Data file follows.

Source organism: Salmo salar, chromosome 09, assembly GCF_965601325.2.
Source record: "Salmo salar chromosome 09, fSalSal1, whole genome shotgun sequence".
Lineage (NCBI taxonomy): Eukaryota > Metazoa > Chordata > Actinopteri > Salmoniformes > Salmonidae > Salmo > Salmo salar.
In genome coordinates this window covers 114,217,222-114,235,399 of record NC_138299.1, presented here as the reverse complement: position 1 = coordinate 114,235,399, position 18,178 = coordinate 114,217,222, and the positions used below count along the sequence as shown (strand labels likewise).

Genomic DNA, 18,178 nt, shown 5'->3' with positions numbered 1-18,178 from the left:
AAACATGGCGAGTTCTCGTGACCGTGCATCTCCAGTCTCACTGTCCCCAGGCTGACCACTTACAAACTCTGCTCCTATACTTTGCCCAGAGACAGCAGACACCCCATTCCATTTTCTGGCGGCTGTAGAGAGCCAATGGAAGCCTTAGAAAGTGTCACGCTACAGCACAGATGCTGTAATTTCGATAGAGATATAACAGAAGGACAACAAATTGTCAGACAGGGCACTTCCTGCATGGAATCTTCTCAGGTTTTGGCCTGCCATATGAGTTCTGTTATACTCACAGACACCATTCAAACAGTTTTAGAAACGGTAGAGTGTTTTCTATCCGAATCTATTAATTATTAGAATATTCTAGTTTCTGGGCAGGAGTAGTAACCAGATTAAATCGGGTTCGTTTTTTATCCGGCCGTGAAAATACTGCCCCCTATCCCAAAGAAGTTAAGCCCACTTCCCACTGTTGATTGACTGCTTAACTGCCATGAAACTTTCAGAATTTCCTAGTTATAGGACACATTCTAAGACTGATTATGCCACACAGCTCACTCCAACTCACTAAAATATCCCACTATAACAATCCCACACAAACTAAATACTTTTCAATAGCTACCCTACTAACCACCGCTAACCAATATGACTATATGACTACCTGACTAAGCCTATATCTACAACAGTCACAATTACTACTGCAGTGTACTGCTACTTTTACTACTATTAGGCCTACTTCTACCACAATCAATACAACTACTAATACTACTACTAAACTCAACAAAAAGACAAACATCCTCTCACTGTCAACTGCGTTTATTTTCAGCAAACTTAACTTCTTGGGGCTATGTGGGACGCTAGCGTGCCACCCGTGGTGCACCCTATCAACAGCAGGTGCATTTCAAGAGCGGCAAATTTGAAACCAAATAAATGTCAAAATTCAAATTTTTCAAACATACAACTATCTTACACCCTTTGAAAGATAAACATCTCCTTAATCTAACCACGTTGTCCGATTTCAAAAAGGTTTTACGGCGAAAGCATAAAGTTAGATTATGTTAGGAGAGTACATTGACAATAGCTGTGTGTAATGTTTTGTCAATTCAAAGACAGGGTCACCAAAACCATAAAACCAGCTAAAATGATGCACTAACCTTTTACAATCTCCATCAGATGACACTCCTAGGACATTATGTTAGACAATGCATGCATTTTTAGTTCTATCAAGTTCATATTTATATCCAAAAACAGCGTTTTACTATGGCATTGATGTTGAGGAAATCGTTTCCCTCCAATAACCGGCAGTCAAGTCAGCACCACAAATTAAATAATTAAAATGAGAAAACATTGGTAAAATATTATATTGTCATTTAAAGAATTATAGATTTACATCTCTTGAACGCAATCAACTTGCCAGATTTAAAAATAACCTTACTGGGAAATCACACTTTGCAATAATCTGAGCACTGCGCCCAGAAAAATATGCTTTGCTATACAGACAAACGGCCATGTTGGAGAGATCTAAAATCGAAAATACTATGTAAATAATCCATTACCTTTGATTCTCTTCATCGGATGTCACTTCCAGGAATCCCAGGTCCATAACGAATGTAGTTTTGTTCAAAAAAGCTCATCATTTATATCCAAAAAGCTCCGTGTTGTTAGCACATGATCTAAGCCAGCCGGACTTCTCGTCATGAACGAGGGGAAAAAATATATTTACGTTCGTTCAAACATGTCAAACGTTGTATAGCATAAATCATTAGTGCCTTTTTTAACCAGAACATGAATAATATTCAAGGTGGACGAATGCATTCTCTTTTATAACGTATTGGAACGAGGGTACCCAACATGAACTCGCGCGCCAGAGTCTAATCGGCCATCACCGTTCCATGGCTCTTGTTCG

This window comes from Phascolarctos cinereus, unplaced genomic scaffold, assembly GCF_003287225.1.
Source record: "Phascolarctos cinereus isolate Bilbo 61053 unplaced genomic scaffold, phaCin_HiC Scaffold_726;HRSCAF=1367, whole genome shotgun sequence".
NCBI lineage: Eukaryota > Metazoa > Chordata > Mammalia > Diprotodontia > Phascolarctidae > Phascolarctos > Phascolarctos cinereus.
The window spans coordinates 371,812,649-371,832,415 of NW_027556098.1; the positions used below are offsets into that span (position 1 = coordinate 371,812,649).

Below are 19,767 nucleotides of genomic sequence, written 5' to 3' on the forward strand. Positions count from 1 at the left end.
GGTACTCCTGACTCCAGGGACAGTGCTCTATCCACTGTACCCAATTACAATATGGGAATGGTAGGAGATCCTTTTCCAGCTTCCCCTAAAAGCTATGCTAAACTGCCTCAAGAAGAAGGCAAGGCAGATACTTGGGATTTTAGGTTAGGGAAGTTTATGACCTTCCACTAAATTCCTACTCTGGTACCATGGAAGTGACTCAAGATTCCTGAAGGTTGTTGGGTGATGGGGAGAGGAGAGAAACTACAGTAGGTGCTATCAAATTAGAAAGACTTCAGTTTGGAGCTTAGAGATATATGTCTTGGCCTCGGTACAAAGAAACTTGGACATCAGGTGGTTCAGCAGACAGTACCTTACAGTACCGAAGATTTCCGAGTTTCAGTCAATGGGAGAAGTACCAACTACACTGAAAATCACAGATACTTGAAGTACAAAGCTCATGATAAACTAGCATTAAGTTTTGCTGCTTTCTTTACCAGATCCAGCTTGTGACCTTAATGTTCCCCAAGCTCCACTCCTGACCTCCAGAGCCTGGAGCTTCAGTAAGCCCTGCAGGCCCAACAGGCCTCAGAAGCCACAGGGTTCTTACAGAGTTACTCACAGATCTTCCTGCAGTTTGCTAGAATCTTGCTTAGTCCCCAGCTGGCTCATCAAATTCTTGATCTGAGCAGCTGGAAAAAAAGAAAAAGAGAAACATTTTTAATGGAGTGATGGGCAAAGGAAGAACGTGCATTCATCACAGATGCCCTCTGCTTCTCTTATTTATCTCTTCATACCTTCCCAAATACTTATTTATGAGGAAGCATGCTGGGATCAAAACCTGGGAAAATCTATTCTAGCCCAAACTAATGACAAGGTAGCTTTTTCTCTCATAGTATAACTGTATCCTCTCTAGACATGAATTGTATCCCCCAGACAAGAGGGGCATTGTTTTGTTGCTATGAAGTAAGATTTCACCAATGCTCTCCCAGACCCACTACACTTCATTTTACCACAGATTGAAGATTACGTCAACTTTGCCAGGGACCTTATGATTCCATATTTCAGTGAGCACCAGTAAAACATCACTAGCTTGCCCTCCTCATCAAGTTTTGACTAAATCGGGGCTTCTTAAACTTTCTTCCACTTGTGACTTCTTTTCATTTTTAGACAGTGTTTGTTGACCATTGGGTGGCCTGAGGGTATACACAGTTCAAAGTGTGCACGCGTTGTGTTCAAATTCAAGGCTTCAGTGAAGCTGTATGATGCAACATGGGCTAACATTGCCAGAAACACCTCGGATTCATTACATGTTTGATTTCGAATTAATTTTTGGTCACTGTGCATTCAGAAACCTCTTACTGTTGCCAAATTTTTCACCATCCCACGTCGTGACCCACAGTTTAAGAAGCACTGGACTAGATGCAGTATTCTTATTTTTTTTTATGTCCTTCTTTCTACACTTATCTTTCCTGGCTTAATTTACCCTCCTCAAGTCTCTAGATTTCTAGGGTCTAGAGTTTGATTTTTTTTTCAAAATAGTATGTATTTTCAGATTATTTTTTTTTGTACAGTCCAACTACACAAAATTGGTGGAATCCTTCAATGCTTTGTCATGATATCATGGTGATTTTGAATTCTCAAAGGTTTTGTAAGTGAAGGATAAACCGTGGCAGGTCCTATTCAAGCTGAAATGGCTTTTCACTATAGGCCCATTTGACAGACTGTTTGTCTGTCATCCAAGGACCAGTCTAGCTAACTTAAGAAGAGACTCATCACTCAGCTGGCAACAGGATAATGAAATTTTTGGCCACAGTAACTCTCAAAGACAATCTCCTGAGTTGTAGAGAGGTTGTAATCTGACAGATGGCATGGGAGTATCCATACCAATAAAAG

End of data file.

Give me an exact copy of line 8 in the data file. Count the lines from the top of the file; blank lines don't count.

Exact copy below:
Source record: "Phascolarctos cinereus isolate Bilbo 61053 unplaced genomic scaffold, phaCin_HiC Scaffold_726;HRSCAF=1367, whole genome shotgun sequence".